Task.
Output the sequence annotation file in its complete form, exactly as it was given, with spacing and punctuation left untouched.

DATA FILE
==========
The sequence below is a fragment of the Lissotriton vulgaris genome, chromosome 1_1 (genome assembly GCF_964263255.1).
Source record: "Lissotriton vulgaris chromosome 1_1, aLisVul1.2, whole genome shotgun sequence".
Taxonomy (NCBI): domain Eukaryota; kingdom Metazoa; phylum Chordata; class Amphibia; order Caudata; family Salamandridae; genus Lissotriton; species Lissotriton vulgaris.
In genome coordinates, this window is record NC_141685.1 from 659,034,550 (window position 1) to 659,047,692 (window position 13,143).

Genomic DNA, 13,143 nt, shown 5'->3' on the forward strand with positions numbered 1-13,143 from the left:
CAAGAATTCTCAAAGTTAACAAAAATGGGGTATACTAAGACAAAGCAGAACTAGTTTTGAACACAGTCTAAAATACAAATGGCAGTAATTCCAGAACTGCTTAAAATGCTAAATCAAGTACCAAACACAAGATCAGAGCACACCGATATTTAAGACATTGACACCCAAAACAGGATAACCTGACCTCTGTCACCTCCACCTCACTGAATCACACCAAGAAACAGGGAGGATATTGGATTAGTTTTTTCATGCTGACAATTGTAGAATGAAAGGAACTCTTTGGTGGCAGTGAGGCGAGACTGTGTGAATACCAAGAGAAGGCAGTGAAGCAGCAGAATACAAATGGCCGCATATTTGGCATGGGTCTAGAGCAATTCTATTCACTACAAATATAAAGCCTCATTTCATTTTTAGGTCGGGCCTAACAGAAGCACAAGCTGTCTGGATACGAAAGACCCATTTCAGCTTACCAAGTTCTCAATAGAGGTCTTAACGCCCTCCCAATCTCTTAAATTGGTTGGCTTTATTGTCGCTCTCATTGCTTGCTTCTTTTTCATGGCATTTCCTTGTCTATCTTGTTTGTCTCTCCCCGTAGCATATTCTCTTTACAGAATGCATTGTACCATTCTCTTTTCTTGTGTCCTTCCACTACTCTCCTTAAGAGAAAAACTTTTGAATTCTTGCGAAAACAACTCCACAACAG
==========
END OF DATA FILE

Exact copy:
The sequence below is a fragment of the Lissotriton vulgaris genome, chromosome 1_1 (genome assembly GCF_964263255.1).
Source record: "Lissotriton vulgaris chromosome 1_1, aLisVul1.2, whole genome shotgun sequence".
Taxonomy (NCBI): domain Eukaryota; kingdom Metazoa; phylum Chordata; class Amphibia; order Caudata; family Salamandridae; genus Lissotriton; species Lissotriton vulgaris.
In genome coordinates, this window is record NC_141685.1 from 659,034,550 (window position 1) to 659,047,692 (window position 13,143).

Genomic DNA, 13,143 nt, shown 5'->3' on the forward strand with positions numbered 1-13,143 from the left:
CAAGAATTCTCAAAGTTAACAAAAATGGGGTATACTAAGACAAAGCAGAACTAGTTTTGAACACAGTCTAAAATACAAATGGCAGTAATTCCAGAACTGCTTAAAATGCTAAATCAAGTACCAAACACAAGATCAGAGCACACCGATATTTAAGACATTGACACCCAAAACAGGATAACCTGACCTCTGTCACCTCCACCTCACTGAATCACACCAAGAAACAGGGAGGATATTGGATTAGTTTTTTCATGCTGACAATTGTAGAATGAAAGGAACTCTTTGGTGGCAGTGAGGCGAGACTGTGTGAATACCAAGAGAAGGCAGTGAAGCAGCAGAATACAAATGGCCGCATATTTGGCATGGGTCTAGAGCAATTCTATTCACTACAAATATAAAGCCTCATTTCATTTTTAGGTCGGGCCTAACAGAAGCACAAGCTGTCTGGATACGAAAGACCCATTTCAGCTTACCAAGTTCTCAATAGAGGTCTTAACGCCCTCCCAATCTCTTAAATTGGTTGGCTTTATTGTCGCTCTCATTGCTTGCTTCTTTTTCATGGCATTTCCTTGTCTATCTTGTTTGTCTCTCCCCGTAGCATATTCTCTTTACAGAATGCATTGTACCATTCTCTTTTCTTGTGTCCTTCCACTACTCTCCTTAAGAGAAAAACTTTTGAATTCTTGCGAAAACAACTCCACAACAG